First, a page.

Shake Shack is filing for an IPO.
This should be welcome news to all burger aficionados out there. It also made me think a bit about the comparison to high-flying tech companies. Sometimes, a reality check comes in handy and the company’s filing at a supposed USD 1bn valuation shows a remarkable similarity to any turbo-charged tech company success story. Despite not being tech at all.
Granted, the investment inflow into Shake Shack will presumably have been higher than your average software play. But on all other accounts, its key IPO metrics are on par with any SaaS filing, and largely outperform anything in the ecommerce world. With its 2013 revenue run rate, it will be valued at a revenue multiple of 8.5 to 9, and will have filed for IPO within 10 years. This is perfectly in line with most SaaS ‘unicorns’ that went public in the last ten years:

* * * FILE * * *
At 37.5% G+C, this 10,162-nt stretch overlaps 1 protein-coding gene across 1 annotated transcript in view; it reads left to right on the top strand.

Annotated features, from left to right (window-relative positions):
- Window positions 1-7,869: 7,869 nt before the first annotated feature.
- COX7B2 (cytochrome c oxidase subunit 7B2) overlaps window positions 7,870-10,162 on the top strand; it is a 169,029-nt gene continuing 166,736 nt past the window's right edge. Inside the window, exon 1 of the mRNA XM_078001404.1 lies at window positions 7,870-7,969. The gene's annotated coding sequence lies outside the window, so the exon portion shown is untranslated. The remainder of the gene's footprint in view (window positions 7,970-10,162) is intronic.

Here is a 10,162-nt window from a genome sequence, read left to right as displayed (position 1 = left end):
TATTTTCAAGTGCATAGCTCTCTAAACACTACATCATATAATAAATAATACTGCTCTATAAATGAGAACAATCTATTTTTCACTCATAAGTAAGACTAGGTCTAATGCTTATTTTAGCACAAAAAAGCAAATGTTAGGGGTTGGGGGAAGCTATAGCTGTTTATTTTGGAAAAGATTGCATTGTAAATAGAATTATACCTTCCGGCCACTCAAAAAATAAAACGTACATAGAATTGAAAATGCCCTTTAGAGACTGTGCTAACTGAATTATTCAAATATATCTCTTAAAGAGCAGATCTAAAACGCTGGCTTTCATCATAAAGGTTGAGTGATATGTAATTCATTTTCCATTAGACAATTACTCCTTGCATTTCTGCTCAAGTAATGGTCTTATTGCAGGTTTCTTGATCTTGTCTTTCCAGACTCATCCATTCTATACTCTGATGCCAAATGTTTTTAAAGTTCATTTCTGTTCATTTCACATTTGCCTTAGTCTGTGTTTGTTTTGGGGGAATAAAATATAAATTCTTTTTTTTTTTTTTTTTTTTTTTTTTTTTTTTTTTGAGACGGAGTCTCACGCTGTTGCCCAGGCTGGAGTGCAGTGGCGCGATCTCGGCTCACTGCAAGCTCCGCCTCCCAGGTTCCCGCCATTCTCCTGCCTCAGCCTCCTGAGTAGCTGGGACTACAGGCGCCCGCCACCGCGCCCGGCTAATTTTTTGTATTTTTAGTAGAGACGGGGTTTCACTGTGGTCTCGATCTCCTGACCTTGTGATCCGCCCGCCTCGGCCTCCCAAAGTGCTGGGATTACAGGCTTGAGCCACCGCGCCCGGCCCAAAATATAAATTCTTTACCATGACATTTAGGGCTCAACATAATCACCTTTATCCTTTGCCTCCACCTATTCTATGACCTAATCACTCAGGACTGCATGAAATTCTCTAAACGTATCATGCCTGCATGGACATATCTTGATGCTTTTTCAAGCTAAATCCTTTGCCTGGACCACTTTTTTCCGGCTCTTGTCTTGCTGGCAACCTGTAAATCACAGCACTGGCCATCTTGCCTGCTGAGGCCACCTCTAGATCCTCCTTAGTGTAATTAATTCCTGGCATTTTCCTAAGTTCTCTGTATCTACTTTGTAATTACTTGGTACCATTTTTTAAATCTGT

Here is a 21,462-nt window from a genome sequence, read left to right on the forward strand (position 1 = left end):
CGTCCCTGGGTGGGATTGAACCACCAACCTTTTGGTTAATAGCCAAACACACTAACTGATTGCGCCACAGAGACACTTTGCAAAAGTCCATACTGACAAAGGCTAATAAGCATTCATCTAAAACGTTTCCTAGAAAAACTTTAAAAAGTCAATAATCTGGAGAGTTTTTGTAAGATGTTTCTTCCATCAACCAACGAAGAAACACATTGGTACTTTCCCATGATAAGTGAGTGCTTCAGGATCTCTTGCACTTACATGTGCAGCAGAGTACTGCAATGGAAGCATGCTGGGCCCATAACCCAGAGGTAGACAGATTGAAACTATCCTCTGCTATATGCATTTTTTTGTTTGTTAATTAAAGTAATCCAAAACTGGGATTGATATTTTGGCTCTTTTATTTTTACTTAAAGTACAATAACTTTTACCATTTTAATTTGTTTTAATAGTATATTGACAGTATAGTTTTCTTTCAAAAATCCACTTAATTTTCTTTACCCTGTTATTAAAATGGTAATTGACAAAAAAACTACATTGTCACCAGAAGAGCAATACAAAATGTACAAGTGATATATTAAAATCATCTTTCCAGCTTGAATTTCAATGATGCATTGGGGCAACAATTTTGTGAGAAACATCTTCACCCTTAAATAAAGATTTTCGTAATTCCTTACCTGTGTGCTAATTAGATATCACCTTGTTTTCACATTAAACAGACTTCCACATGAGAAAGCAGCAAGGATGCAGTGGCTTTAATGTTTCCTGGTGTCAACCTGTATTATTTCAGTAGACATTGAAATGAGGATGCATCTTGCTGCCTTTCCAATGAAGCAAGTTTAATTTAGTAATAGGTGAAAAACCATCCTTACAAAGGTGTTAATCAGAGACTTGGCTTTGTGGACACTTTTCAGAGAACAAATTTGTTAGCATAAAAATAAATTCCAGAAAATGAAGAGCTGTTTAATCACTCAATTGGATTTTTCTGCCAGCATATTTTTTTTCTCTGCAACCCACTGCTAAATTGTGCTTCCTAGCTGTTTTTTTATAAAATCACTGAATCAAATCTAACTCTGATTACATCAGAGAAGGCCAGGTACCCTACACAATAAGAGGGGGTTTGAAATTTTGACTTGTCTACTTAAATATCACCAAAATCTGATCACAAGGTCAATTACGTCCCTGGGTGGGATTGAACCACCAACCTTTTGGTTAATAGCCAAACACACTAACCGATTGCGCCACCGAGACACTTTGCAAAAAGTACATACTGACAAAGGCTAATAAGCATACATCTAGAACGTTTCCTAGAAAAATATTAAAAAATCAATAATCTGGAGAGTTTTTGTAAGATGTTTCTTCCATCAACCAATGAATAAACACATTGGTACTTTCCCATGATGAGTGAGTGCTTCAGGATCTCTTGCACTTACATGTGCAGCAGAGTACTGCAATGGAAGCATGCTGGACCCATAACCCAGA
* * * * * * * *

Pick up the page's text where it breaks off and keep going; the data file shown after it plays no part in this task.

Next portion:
alphagamma numbers of years founding to IPO
What does this tell us? Foremost, it puts the “tech trumps everything” theme a little bit in perspective.
Yes, cloud technology companies operate at incredible capital efficiency and enjoy exponential distribution capabilities, riding the wave of the digital revolution. Nevertheless, the burger joints in extremely competitive – and to a technologist seemingly undifferentiated – markets can come up with similar success stories. That is if they show strong growth and a healthy profit contribution structure. Shake Shack does and demonstrates it through its ”shack-level operating profit margin”. Markets will reward these factors in any industry.
Lastly, it also confirms the notion that revenue growth is the single determinant of IPO valuations, be it in software or beef patty “hardware”:
alphagamma forward revenue growth vs forward revenue multiple


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